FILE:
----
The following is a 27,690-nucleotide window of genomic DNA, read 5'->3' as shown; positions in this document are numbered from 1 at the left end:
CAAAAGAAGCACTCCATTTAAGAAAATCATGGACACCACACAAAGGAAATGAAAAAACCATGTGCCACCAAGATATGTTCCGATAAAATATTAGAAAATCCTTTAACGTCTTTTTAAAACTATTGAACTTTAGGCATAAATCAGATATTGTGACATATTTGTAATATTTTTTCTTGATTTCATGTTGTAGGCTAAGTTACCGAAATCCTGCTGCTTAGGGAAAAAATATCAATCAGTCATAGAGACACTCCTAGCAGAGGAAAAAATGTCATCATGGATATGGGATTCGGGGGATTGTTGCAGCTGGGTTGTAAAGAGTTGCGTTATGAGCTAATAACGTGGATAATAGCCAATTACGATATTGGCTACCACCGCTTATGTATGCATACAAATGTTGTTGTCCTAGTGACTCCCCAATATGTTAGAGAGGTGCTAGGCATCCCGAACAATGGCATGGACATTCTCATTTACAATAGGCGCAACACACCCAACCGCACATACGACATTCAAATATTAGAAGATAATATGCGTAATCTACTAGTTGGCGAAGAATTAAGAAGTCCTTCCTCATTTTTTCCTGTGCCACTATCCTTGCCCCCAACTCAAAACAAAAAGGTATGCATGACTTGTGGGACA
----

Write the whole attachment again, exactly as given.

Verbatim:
The following is a 27,690-nucleotide window of genomic DNA, read 5'->3' as shown; positions in this document are numbered from 1 at the left end:
CAAAAGAAGCACTCCATTTAAGAAAATCATGGACACCACACAAAGGAAATGAAAAAACCATGTGCCACCAAGATATGTTCCGATAAAATATTAGAAAATCCTTTAACGTCTTTTTAAAACTATTGAACTTTAGGCATAAATCAGATATTGTGACATATTTGTAATATTTTTTCTTGATTTCATGTTGTAGGCTAAGTTACCGAAATCCTGCTGCTTAGGGAAAAAATATCAATCAGTCATAGAGACACTCCTAGCAGAGGAAAAAATGTCATCATGGATATGGGATTCGGGGGATTGTTGCAGCTGGGTTGTAAAGAGTTGCGTTATGAGCTAATAACGTGGATAATAGCCAATTACGATATTGGCTACCACCGCTTATGTATGCATACAAATGTTGTTGTCCTAGTGACTCCCCAATATGTTAGAGAGGTGCTAGGCATCCCGAACAATGGCATGGACATTCTCATTTACAATAGGCGCAACACACCCAACCGCACATACGACATTCAAATATTAGAAGATAATATGCGTAATCTACTAGTTGGCGAAGAATTAAGAAGTCCTTCCTCATTTTTTCCTGTGCCACTATCCTTGCCCCCAACTCAAAACAAAAAGGTATGCATGACTTGTGGGACA